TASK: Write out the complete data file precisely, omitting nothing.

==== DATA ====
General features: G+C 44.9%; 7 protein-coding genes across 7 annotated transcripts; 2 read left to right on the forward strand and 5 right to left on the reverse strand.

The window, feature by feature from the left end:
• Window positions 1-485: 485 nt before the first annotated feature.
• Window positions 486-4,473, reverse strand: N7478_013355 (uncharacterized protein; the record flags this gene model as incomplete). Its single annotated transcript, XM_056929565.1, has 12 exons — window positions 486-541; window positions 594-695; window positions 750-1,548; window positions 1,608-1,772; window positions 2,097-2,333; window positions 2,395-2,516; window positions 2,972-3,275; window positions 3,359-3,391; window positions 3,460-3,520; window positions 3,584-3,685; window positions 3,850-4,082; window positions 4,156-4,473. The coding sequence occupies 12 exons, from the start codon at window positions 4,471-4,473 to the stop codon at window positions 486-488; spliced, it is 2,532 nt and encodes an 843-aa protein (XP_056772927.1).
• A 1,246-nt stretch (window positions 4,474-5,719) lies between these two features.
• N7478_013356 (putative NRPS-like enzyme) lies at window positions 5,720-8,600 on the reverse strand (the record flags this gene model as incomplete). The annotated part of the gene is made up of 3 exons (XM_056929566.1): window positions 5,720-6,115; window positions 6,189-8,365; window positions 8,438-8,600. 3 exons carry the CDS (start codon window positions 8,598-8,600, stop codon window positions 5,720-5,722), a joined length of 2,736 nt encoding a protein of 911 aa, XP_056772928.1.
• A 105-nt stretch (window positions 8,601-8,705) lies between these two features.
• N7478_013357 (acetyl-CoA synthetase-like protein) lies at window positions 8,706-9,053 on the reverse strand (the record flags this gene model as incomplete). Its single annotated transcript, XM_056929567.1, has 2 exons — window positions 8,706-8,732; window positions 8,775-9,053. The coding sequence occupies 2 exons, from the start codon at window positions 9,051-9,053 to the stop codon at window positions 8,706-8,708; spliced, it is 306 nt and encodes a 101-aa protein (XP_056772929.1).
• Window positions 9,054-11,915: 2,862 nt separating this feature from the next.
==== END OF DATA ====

General features: G+C 44.9%; 7 protein-coding genes across 7 annotated transcripts; 2 read left to right on the forward strand and 5 right to left on the reverse strand.

The window, feature by feature from the left end:
• Window positions 1-485: 485 nt before the first annotated feature.
• Window positions 486-4,473, reverse strand: N7478_013355 (uncharacterized protein; the record flags this gene model as incomplete). Its single annotated transcript, XM_056929565.1, has 12 exons — window positions 486-541; window positions 594-695; window positions 750-1,548; window positions 1,608-1,772; window positions 2,097-2,333; window positions 2,395-2,516; window positions 2,972-3,275; window positions 3,359-3,391; window positions 3,460-3,520; window positions 3,584-3,685; window positions 3,850-4,082; window positions 4,156-4,473. The coding sequence occupies 12 exons, from the start codon at window positions 4,471-4,473 to the stop codon at window positions 486-488; spliced, it is 2,532 nt and encodes an 843-aa protein (XP_056772927.1).
• A 1,246-nt stretch (window positions 4,474-5,719) lies between these two features.
• N7478_013356 (putative NRPS-like enzyme) lies at window positions 5,720-8,600 on the reverse strand (the record flags this gene model as incomplete). The annotated part of the gene is made up of 3 exons (XM_056929566.1): window positions 5,720-6,115; window positions 6,189-8,365; window positions 8,438-8,600. 3 exons carry the CDS (start codon window positions 8,598-8,600, stop codon window positions 5,720-5,722), a joined length of 2,736 nt encoding a protein of 911 aa, XP_056772928.1.
• A 105-nt stretch (window positions 8,601-8,705) lies between these two features.
• N7478_013357 (acetyl-CoA synthetase-like protein) lies at window positions 8,706-9,053 on the reverse strand (the record flags this gene model as incomplete). Its single annotated transcript, XM_056929567.1, has 2 exons — window positions 8,706-8,732; window positions 8,775-9,053. The coding sequence occupies 2 exons, from the start codon at window positions 9,051-9,053 to the stop codon at window positions 8,706-8,708; spliced, it is 306 nt and encodes a 101-aa protein (XP_056772929.1).
• Window positions 9,054-11,915: 2,862 nt separating this feature from the next.